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No butts: Ohio State budgeted $100K on tobacco ban signs

A no smoking sign outside the Ohio Union Jan. 12. OSU’s tobacco ban went into effect Jan. 1, and $100,000 has been budgeted for signage and banners promoting the policy. Credit: Ritika Shah / Asst. photo editor

A ‘no smoking’ sign outside the Ohio Union Jan. 12. OSU’s tobacco ban went into effect Jan. 1, and $100,000 has been budgeted for signage and banners promoting the policy.
Credit: Ritika Shah / Asst. photo editor

Ohio State has spent roughly half its $100,000 signage budget to make sure when visitors come to campus, they remember to put out their cigarettes.

OSU’s tobacco ban went into effect Jan. 1, and $43,000 has already been spent for signs and banners promoting the policy, university spokesman Gary Lewis said in an email.

The money used comes from “benefit funds,” not a single department, and is administered on behalf of OSU by the Office of Human Resources. Facilities Operations and Development is responsible for placing and maintaining the signs around campus.

Lewis did not give further explanation on what constitutes university benefit funds.

Signs have been placed outside several university buildings, including the Ohio Union, and banners have been hung in parking garages.

One student said the $43,000 was money ill-spent.

“I don’t think that’s the best use of that money. I think that makes sense to get the word out, but at the same time I don’t think it’s very effective,” said Trevor Kononenko, a first-year in pre-business.

Kononenko said he walks by the Wexner Medical Center every day, which has been tobacco-free since 2006, and sees employees and others smoking near a large sign that advises visitors of the ban.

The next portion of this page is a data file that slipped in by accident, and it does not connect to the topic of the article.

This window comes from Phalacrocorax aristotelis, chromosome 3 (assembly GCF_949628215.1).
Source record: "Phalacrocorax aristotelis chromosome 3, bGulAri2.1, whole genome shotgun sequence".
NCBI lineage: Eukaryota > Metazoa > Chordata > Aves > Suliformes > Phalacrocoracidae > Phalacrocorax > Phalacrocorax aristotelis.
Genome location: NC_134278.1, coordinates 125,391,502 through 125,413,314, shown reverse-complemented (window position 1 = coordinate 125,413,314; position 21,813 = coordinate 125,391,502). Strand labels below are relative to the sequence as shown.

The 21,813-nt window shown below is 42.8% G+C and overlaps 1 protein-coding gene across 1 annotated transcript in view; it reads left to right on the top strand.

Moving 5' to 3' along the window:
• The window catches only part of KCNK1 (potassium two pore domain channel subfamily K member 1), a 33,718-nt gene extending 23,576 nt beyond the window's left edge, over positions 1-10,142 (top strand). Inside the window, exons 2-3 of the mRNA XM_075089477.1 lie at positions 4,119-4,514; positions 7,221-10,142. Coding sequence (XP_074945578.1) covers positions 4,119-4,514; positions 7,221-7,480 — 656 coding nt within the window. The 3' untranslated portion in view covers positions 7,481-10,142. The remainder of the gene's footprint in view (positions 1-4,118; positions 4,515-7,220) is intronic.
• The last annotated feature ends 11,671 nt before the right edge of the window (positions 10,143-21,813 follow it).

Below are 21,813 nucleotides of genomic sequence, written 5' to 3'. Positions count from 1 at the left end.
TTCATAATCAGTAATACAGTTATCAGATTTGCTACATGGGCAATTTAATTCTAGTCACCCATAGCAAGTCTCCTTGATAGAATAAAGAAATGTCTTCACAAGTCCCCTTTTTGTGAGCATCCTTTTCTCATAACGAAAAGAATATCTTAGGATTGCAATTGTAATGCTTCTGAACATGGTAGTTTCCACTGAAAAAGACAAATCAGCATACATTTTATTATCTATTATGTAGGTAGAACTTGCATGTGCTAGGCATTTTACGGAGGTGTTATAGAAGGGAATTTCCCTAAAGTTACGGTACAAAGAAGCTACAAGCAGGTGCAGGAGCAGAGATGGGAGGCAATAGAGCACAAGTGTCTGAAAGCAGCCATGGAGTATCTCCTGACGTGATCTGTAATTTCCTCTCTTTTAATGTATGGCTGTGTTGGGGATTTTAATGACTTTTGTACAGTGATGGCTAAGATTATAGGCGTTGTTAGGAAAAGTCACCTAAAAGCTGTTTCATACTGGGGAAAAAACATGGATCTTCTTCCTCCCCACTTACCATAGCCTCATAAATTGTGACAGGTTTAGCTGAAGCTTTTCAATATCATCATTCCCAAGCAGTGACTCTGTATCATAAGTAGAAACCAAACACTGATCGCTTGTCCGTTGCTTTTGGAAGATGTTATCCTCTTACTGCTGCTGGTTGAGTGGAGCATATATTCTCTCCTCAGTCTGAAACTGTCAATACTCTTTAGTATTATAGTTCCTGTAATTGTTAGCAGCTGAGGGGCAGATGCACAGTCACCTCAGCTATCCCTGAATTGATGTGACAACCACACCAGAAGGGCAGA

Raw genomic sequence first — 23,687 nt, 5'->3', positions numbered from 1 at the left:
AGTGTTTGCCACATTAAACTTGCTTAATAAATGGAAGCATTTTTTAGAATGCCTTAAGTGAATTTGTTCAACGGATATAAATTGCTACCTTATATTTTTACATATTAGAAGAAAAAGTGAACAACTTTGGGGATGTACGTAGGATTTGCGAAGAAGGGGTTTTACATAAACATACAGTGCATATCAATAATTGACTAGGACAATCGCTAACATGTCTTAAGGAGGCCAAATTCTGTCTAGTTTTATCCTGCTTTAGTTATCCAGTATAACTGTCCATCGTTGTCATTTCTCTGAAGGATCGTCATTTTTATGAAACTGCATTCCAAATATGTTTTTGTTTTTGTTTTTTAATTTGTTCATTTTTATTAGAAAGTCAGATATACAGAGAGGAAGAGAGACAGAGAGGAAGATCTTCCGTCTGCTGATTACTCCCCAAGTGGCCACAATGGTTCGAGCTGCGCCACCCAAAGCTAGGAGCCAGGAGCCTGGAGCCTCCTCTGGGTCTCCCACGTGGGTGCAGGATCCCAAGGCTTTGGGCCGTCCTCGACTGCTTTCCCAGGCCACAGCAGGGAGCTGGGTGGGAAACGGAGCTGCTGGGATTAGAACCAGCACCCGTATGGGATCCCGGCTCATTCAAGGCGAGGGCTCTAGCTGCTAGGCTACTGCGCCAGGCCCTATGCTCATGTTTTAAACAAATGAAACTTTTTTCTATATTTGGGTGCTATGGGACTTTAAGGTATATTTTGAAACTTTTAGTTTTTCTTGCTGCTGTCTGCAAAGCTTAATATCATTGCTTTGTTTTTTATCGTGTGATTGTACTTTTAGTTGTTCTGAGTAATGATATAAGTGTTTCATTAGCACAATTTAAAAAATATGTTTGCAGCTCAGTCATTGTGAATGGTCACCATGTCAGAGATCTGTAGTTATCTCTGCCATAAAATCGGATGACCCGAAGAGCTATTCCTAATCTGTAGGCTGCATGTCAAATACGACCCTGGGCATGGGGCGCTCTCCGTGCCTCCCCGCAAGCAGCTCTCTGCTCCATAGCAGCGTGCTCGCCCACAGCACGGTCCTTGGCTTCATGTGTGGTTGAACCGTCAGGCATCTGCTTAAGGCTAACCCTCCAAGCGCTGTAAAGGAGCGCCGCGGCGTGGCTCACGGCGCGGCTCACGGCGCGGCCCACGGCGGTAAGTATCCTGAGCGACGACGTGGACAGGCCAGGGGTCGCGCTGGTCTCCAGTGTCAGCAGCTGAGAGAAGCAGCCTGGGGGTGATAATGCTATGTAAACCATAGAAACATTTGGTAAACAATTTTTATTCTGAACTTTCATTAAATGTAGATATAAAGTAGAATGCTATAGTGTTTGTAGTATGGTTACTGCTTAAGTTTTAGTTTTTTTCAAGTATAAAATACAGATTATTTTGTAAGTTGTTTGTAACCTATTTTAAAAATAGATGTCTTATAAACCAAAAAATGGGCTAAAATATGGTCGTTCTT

Karl Fredal, a fourth-year in economics and German, said the problem lies with the policy itself, and the university shouldn’t be trying to regulate student health.

“Naturally I’m sort of biased but I think it’s kind of a silly policy,” said Fredal, a regular smoker. “I hardly see how that will be beneficial to the student body as a whole.”

With a campus job and a busy class schedule, Fredal said it isn’t realistic for him to leave campus to smoke. During his time on campus, he said he hasn’t been strictly following the ban, but has been retreating to more concealed locations when he needs to smoke.

“I disagree with the ban, but I’m not going to walk across the Oval and smoke if it’s against university policy,” he said.

Fredal said the money spent on signs was “pretty much a waste of money” and doesn’t see the method as being effective in deterring students, staff, faculty or visitors from smoking.

The campus-wide ban was announced in 2013, and was set to take effect Aug. 1. In August, however, university officials said the ban would not be enforced until 2014.

Tobacco ban violations are not handled by the University Police, but instead by the Office of Human Resources.

Interim President Joseph Alutto said in August the ban would be beneficial to the overall goal of making the university a healthier place.

“This is very important for everyone and we’re going to do everything we can … to encourage that behavior and over time give people time to adjust,” Alutto said in an interview with The Lantern.

Sanctions under the Student Code of Conduct stipulate that students receive hearings after a reported tobacco-ban violation, with punishments ranging from letters of reprimand, which are written letters issued because of a student’s misconduct, to dismissal.

Lewis said in September the university’s priority was communicating the policy and making sure departments and supervisors put pressure on their constituents.